Ten Democratic members of Congress have joined the NAACP’s lawsuit against former President Trump, alleging he incited a mob to attack the Capitol on Jan. 6.
The group of lawmakers joining the case includes House Judiciary Committee Chairman Jerry Nadler (N.Y.), a House prosecutor in Trump’s first impeachment trial, as well as progressive Rep. Pramila Jayapal (Wash.) and three former chairs of the Congressional Black Caucus, California Reps. Barbara Lee, Karen Bass and Maxine Waters.
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Giuliani, the former mayor of New York and Trump’s close ally, and both far-right groups are also listed in the complaint as being culpable for the Capitol violence. Both the Oath Keepers and Proud Boys face accusations of white supremacy and domestic terrorism.
The House Democrats joined their colleague Rep. Bennie Thompson (D-Miss.), who was part of the lawsuit when it was first filed.
The revised complaint was filed in the Federal District Court in Washington, D.C., by the NAACP and law firm Cohen Milstein Sellers & Toll.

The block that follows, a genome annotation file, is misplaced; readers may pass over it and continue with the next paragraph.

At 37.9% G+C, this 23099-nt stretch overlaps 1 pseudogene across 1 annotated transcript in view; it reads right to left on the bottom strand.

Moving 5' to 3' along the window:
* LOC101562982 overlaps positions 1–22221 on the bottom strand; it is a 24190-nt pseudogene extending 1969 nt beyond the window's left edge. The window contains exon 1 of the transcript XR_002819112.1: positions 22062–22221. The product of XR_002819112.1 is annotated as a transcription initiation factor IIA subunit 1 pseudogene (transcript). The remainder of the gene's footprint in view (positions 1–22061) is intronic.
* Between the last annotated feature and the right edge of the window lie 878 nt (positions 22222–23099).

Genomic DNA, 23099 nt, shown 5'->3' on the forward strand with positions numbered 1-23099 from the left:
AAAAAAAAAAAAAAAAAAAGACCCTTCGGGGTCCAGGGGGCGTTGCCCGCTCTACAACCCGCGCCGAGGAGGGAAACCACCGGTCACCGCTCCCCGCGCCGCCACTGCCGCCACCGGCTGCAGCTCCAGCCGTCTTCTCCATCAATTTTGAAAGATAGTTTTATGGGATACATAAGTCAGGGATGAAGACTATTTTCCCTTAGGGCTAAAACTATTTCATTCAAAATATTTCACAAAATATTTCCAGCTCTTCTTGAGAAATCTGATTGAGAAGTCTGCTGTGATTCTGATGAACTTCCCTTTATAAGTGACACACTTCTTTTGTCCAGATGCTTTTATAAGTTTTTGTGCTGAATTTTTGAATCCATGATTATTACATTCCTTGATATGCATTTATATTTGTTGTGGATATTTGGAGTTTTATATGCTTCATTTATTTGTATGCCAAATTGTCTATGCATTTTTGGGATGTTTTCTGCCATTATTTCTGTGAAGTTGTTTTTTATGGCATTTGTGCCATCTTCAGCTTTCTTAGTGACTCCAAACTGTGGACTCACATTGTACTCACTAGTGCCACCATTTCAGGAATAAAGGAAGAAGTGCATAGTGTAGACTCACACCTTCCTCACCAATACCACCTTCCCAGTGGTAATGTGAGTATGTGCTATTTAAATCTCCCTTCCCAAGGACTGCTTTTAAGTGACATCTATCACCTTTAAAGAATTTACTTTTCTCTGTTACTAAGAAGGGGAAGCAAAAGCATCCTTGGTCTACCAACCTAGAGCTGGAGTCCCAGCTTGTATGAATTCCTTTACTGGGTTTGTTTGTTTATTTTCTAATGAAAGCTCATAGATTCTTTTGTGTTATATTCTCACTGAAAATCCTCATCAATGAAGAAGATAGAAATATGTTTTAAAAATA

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The lawsuit states that Trump violated federal statutes tied to what is commonly referred to as the Ku Klux Klan Act.
Passed in 1871 during Reconstruction, the bill was the third law in a series of measures created by Congress to slow the violence against and intimidation of Black Americans at the hands of the white hate group following the Civil War.
While much of the law has since become obsolete, several parts have become codified as a statute, including 42 U.S.C. 1985(1) — the provision listed in the lawsuit.
The provision specifically safeguards against conspiracies meant “to prevent, by force, intimidation, or threat, any person from accepting or holding any office.”
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